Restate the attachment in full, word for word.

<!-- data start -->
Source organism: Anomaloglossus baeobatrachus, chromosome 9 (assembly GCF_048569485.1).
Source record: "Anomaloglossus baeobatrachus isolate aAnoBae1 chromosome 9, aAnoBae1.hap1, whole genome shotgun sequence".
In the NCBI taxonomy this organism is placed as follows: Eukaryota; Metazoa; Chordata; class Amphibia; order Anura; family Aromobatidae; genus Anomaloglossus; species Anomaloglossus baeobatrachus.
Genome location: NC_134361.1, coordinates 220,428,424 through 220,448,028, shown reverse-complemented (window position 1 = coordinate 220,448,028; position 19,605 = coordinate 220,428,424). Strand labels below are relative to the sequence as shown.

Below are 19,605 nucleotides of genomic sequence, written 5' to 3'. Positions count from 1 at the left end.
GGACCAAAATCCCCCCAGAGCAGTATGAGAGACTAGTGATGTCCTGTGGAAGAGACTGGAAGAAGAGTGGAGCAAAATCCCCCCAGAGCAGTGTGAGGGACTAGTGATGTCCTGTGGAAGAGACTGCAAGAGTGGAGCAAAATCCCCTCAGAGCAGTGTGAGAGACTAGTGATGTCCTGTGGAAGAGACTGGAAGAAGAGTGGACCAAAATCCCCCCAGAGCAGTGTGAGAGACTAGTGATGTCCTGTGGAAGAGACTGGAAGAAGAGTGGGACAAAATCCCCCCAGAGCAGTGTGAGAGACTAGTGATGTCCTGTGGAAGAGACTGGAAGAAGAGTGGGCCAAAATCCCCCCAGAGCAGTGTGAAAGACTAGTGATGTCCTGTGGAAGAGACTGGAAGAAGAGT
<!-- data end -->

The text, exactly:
Source organism: Anomaloglossus baeobatrachus, chromosome 9 (assembly GCF_048569485.1).
Source record: "Anomaloglossus baeobatrachus isolate aAnoBae1 chromosome 9, aAnoBae1.hap1, whole genome shotgun sequence".
In the NCBI taxonomy this organism is placed as follows: Eukaryota; Metazoa; Chordata; class Amphibia; order Anura; family Aromobatidae; genus Anomaloglossus; species Anomaloglossus baeobatrachus.
Genome location: NC_134361.1, coordinates 220,428,424 through 220,448,028, shown reverse-complemented (window position 1 = coordinate 220,448,028; position 19,605 = coordinate 220,428,424). Strand labels below are relative to the sequence as shown.

Below are 19,605 nucleotides of genomic sequence, written 5' to 3'. Positions count from 1 at the left end.
GGACCAAAATCCCCCCAGAGCAGTATGAGAGACTAGTGATGTCCTGTGGAAGAGACTGGAAGAAGAGTGGAGCAAAATCCCCCCAGAGCAGTGTGAGGGACTAGTGATGTCCTGTGGAAGAGACTGCAAGAGTGGAGCAAAATCCCCTCAGAGCAGTGTGAGAGACTAGTGATGTCCTGTGGAAGAGACTGGAAGAAGAGTGGACCAAAATCCCCCCAGAGCAGTGTGAGAGACTAGTGATGTCCTGTGGAAGAGACTGGAAGAAGAGTGGGACAAAATCCCCCCAGAGCAGTGTGAGAGACTAGTGATGTCCTGTGGAAGAGACTGGAAGAAGAGTGGGCCAAAATCCCCCCAGAGCAGTGTGAAAGACTAGTGATGTCCTGTGGAAGAGACTGGAAGAAGAGT